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Theoretical and Applied Climatology

, Volume 139, Issue 1–2, pp 57–73 | Cite as

Spatiotemporal changes of 7-day low flow in Iran’s Namak Lake Basin: impacts of climatic and human factors

  • Zahra Sheikh
  • Mohammad Reza YazdaniEmail author
  • Alireza Moghaddam Nia
Original Paper
  • 39 Downloads

Abstract

Low flow is very sensitive to climate change and human intervention, especially in arid regions. In this study, changes of the 7-day low flow along the most important rivers of Iran’s Namak Lake Basin were investigated using nonparametric (Mann-Kendall and modified-Mann-Kendall) tests. A significant diminishing trend was observed in 72.2% of stations during the period of 1970–2012. The northern part of the basin lacked a significant trend, while in other parts of the basin, the descending trend was distributed uniformly. On the other hand, the changes of the annual rainfall during this period showed no clear trend (a significant trend in 36% and non-significant trend in 64% of stations), and the identified pattern of its changes was complicated on the basin scale and during the year. On a monthly scale, a significant decreasing trend was observed in March as one of the most productive months of the year in 49% of the stations. In addition, rainfall reduction was significant (over 35%) over the past 15 years in more than 71% of the stations. Also, changes in the proportion of seasonal rainfall and rainfall regime were considerable. The share of winter and spring rainfall showed a diminishing trend in 90% and 82% of stations, respectively. Also, rainfall regime based on precipitation concentration index (PCI) revealed a tendency to disorder (in 53% of stations). The annual temperature and temperature of October and February indicated a strong ascending trend in 92%, 71%, and 64% of stations, respectively, which can be effective during snow melting in basins with snow-rainy regimes and increasing evapotranspiration. Groundwater level changes also showed that, in the studied plains, the average water table drawdown was between 0.31 and 1.33 m/year. Therefore, the observed trend of low flow rates in this basin reflects the impact of climate change, where both direct and indirect human interference has led to the exacerbation of this situation.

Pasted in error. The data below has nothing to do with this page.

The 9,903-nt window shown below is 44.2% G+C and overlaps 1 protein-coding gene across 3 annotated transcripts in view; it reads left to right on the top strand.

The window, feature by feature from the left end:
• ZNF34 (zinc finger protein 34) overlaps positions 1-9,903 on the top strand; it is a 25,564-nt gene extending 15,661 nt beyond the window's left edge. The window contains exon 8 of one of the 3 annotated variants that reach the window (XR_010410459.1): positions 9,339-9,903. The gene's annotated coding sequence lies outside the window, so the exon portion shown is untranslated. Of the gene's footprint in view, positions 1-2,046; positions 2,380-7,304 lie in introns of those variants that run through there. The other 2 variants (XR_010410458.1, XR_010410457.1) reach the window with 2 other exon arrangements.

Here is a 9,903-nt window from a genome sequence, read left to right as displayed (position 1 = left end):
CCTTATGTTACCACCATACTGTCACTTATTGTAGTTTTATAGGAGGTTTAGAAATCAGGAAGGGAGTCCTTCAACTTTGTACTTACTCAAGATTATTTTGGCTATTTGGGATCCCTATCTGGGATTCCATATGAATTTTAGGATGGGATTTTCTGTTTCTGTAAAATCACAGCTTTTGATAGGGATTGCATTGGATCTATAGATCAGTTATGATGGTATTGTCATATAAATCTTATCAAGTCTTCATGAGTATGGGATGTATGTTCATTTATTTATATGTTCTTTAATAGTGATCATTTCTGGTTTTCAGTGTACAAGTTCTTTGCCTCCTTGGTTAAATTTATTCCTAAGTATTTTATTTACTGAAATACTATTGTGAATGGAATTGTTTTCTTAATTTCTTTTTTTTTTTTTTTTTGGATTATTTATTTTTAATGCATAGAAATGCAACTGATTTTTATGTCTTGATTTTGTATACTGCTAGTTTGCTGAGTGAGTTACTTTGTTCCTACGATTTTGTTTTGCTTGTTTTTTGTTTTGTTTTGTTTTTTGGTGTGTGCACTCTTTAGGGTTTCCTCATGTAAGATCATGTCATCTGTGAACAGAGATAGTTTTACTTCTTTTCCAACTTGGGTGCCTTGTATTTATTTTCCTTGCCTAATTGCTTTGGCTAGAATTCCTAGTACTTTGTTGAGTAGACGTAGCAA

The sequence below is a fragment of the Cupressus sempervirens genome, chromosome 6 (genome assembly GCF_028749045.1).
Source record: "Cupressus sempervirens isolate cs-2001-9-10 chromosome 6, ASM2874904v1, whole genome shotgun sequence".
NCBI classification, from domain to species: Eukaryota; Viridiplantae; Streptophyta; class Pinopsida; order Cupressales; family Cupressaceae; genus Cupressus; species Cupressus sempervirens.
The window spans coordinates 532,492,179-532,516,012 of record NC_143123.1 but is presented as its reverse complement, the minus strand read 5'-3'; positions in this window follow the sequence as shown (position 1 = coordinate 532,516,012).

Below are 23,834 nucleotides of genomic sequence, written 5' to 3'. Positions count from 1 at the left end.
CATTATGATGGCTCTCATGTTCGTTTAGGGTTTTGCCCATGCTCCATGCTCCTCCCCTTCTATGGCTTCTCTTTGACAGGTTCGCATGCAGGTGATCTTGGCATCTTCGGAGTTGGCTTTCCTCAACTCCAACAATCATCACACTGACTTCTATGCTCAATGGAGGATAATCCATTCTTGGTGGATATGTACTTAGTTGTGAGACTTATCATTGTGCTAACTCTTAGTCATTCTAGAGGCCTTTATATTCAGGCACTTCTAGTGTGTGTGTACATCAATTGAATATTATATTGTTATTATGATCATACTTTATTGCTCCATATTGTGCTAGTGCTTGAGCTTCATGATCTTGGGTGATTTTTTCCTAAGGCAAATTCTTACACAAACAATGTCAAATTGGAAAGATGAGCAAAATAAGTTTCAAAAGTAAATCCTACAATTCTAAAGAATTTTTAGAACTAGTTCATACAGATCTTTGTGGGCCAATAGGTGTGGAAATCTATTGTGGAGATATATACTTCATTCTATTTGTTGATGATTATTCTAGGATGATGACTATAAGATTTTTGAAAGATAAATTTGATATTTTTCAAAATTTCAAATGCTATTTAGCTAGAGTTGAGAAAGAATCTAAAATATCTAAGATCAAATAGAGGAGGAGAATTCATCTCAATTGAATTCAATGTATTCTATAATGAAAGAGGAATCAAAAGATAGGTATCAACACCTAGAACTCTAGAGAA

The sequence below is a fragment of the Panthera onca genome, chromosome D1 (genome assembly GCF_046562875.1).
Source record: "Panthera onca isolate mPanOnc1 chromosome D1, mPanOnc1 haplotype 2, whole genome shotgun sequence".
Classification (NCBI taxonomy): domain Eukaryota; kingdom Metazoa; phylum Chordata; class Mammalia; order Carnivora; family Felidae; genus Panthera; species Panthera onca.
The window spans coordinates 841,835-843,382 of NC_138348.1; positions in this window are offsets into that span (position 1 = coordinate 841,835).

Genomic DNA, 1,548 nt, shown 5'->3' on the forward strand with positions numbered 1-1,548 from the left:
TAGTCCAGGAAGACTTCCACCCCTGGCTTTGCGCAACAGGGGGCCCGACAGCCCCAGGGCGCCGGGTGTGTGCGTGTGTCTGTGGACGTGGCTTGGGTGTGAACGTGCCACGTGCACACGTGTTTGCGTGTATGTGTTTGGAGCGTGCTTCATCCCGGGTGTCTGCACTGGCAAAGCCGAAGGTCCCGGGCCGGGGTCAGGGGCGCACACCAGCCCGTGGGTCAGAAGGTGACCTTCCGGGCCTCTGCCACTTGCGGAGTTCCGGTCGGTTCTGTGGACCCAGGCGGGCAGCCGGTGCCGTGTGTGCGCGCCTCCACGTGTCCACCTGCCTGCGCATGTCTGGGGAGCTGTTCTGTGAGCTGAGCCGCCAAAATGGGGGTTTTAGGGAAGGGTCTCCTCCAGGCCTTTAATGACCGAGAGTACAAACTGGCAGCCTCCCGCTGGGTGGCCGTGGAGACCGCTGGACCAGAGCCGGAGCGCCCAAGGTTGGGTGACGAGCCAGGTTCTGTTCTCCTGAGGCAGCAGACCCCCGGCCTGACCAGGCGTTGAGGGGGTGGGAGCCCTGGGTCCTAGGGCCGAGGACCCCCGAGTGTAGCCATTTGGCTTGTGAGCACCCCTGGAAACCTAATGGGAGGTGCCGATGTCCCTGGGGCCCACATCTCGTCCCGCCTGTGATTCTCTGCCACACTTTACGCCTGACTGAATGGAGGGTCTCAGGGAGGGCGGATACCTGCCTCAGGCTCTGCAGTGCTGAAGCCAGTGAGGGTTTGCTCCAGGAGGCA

Notes

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Copyright information

© Springer-Verlag GmbH Austria, part of Springer Nature 2019

Authors and Affiliations

  1. 1.Department of Combat Desertification, Faculty of Desert StudiesSemnan UniversitySemnanIran
  2. 2.Department of Rehabilitation of Arid and Mountainous Regions, Faculty of Natural ResourcesUniversity of TehranKarajIran

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